Oct-18-15  Jack Kerouac: Insane?
Try this.
Premium Chessgames Member
  patzer2: For an early Black improvement I like the Fritz suggestion 11...Nbd7 =, which completes development and avoids trading off pieces early in the opening.

Matter of fact the 11...Nd7 position was reached by transposition after 9...Nbd7 10. Bb2 Ne4 11. Qc2 f5 = in W So vs Z Almasi, 2014, when a quick draw was agreed to after 12. Be2 =.

Premium Chessgames Member
  devere: After 23.Bxg7! Kxg7 24.Qg4+ Kf6 25.e4 Re5 26.f4 Qc7+ 27. Kb1 it's not that easy to see that after 27... Rxe4 28. Rg1 Black has no good defense:

click for larger view

But Topalov saw it, and instead tried 27...Qc3

Oct-18-15  King.Arthur.Brazil: Happily I found the sequence (maybe as saying "insane") there's not much insane things to do and of course, after 24.Qg4+,any but Kf6, lose the rook R-f5, so this is a signal of what will follow. 25.e4! (is better then my 24.Rg1, cause the N and Q are also exposed and the BR has to go to e5. But I would play 26.Rg1 before the f4. Which maybe will not give the same course of the game. The treat of Qg7+ will make the black Q stay on her board not trying checks, and maybe f4 will be more powerful too. Maybe, for this reason is not so "insane". Maybe, "unusual"... laughs...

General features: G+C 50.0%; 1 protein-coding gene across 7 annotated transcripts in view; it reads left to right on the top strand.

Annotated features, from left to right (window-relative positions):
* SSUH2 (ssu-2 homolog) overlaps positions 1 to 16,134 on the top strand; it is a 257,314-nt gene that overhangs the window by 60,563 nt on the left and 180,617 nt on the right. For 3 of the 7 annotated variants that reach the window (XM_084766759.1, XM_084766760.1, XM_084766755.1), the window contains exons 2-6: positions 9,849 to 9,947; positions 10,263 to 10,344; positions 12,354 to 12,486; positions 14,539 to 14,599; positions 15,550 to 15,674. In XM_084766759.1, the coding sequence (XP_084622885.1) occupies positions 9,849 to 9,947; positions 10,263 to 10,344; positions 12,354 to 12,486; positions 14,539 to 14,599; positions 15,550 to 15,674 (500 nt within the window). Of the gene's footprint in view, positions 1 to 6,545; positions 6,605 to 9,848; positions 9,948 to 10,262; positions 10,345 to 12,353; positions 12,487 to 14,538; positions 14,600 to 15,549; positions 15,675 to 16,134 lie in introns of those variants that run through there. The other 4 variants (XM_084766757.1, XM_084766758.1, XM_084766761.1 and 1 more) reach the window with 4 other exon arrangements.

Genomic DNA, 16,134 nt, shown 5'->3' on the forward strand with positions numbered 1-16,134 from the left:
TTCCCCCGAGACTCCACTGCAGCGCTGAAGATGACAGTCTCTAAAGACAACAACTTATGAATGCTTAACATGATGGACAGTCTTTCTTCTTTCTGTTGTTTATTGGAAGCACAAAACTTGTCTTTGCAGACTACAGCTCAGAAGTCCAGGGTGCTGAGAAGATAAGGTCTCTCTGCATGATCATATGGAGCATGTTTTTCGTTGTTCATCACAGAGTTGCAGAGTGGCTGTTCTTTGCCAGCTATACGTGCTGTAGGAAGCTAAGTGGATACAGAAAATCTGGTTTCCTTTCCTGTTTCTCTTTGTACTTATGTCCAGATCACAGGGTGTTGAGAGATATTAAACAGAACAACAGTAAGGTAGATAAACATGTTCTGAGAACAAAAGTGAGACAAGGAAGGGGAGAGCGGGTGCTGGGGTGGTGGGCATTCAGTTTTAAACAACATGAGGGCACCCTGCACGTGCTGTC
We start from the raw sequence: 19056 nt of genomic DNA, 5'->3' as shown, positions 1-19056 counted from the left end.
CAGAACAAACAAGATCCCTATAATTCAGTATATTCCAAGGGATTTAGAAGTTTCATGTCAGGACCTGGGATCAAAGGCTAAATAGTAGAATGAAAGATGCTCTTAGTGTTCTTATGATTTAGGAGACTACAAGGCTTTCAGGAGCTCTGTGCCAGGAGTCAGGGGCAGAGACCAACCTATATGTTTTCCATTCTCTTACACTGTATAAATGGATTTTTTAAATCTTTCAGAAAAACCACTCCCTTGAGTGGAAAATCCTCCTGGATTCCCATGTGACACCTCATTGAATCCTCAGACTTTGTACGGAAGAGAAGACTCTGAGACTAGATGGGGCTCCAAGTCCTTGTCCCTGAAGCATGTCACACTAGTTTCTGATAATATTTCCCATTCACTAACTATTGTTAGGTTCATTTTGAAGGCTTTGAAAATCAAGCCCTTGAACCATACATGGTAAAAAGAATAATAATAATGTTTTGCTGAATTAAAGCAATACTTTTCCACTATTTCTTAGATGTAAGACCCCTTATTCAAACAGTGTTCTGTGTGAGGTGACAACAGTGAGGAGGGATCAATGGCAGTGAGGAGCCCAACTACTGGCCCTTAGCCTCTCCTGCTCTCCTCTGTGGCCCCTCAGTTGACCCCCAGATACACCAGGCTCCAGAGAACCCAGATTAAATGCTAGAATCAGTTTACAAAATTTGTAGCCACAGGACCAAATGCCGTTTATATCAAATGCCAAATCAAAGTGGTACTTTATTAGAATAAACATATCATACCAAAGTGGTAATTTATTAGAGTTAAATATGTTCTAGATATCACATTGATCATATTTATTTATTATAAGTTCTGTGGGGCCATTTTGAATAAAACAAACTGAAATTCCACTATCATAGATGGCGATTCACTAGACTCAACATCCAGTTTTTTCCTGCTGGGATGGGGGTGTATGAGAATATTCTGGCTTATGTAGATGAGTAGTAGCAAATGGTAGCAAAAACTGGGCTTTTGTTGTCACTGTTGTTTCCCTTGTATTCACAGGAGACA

Premium Chessgames Member
  whiteshark: After all this years it seems I'm getting more and more oblivious... ;(
Oct-18-15  Tiggler: I found all moves up to 35.Qb4 (except for the unnecessary repetition on moves 33 and 34), but only by playing it out one move at a time. Nothing insane. I assumed, however that 23.. Rf7 would have been played instead. In which case there is nothing better for white but to move the bishop away again after pocketing the g-pawn.
Oct-18-15  Helios727: Can't black play on for a draw after 43. Ke7 ?
Premium Chessgames Member
  patzer2: <Helios727: Can't black play on for a draw after 43. Ke7 ?> I think you mean 43...Ke7. If 43...Ke7, then 44. Qxb5 (+7.12 @ 23 depth, Deep Fritz 14) and White is winning easily.
Premium Chessgames Member
  al wazir: <agb2002: 25.Rg1 loses to 25... Qc7+, controlling g7 with tempo after 26.Kb2 Ne5.> After 25. Rg1 Qc7+ 26. Kb1 (not Kb2) Ne5 27. Qg8, threatening 28. Qe6#, I think black must play 27...Nf7. (If 27...Qf7, then 28. Qd8+ Qe7 29. Qh8+ Kf7 30. Rg7+, winning.)

Thereafter it's less clear: 28. Qg7+ Kf7 29. Qxh7, and now not 29...Rxf3 because of 30. Qe4+ Ne5 31. Rg7+ Rf7 32. Rxf7+ Kxf7 33. Qh7+. Or 28. Rg7 Ke5 (not 28...Nh6 29. Qf8+ Ke5 30. Qxe5+ Nxe5 31. Rxc7 Nxh4 32. f4+ Kxd5 33. Rxh7 Nf5 36. Rxa7).

Premium Chessgames Member
  al wazir: Make that 30. Qxf5+, not Qxe5+.